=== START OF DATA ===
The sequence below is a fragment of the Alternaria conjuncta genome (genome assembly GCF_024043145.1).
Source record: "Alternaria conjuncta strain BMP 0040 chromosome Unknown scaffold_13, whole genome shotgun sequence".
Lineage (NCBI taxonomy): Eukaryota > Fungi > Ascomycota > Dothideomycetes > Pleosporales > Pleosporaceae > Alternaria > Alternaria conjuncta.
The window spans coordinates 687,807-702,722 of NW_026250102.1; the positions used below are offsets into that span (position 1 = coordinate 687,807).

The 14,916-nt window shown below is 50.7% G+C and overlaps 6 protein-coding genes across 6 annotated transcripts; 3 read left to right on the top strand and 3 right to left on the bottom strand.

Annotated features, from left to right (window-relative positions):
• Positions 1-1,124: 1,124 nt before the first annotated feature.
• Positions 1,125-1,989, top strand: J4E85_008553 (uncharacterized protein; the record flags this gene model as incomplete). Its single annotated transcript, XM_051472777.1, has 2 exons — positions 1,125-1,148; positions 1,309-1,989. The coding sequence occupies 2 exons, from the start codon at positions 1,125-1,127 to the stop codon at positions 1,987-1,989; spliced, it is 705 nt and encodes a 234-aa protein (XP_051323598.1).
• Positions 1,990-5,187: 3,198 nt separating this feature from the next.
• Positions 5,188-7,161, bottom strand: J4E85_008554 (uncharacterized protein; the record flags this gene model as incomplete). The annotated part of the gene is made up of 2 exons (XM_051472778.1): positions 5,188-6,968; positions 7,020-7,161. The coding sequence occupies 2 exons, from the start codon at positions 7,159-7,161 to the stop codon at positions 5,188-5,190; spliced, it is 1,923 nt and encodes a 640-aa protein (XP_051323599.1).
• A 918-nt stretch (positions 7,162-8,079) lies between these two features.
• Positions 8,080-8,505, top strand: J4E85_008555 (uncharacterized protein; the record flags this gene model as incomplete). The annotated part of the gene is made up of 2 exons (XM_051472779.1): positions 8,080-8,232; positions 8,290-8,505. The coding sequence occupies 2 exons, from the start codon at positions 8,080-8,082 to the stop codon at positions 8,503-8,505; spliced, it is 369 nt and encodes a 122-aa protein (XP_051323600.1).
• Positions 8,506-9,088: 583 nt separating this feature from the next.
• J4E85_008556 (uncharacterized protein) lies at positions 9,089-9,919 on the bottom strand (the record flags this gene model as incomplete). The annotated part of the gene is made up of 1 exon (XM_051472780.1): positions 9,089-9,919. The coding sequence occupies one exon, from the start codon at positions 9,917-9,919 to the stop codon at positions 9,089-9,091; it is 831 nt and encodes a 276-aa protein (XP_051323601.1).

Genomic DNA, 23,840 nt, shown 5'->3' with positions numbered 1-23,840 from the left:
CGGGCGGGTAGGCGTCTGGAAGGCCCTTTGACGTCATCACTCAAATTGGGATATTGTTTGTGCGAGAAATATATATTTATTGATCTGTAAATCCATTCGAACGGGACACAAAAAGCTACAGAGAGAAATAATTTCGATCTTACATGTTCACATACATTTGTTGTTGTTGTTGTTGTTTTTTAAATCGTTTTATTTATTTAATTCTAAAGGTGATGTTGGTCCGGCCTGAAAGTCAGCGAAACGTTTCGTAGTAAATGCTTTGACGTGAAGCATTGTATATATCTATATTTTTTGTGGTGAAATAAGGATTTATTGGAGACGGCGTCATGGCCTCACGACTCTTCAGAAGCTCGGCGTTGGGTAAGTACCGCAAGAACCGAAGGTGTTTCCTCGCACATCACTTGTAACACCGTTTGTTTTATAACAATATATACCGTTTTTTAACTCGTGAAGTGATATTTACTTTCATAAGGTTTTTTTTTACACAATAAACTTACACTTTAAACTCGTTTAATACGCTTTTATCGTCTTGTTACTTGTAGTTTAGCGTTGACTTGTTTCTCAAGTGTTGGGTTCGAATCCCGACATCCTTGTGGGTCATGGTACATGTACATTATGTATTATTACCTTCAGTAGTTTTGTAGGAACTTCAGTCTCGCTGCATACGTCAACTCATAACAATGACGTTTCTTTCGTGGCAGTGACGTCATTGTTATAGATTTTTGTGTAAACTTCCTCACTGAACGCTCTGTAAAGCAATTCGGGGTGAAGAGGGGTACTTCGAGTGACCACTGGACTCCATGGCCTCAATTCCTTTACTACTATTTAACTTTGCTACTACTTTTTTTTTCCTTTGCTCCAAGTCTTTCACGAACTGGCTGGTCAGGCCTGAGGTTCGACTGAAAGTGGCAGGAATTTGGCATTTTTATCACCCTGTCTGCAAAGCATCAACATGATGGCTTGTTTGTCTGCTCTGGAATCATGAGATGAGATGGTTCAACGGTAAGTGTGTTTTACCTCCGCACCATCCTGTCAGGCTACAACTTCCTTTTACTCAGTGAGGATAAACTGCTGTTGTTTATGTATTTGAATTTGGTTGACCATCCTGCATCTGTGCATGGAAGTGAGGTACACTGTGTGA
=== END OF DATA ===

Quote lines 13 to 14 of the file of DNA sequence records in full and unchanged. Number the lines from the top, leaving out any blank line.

• Positions 8,506-9,088: 583 nt separating this feature from the next.
• J4E85_008556 (uncharacterized protein) lies at positions 9,089-9,919 on the bottom strand (the record flags this gene model as incomplete). The annotated part of the gene is made up of 1 exon (XM_051472780.1): positions 9,089-9,919. The coding sequence occupies one exon, from the start codon at positions 9,917-9,919 to the stop codon at positions 9,089-9,091; it is 831 nt and encodes a 276-aa protein (XP_051323601.1).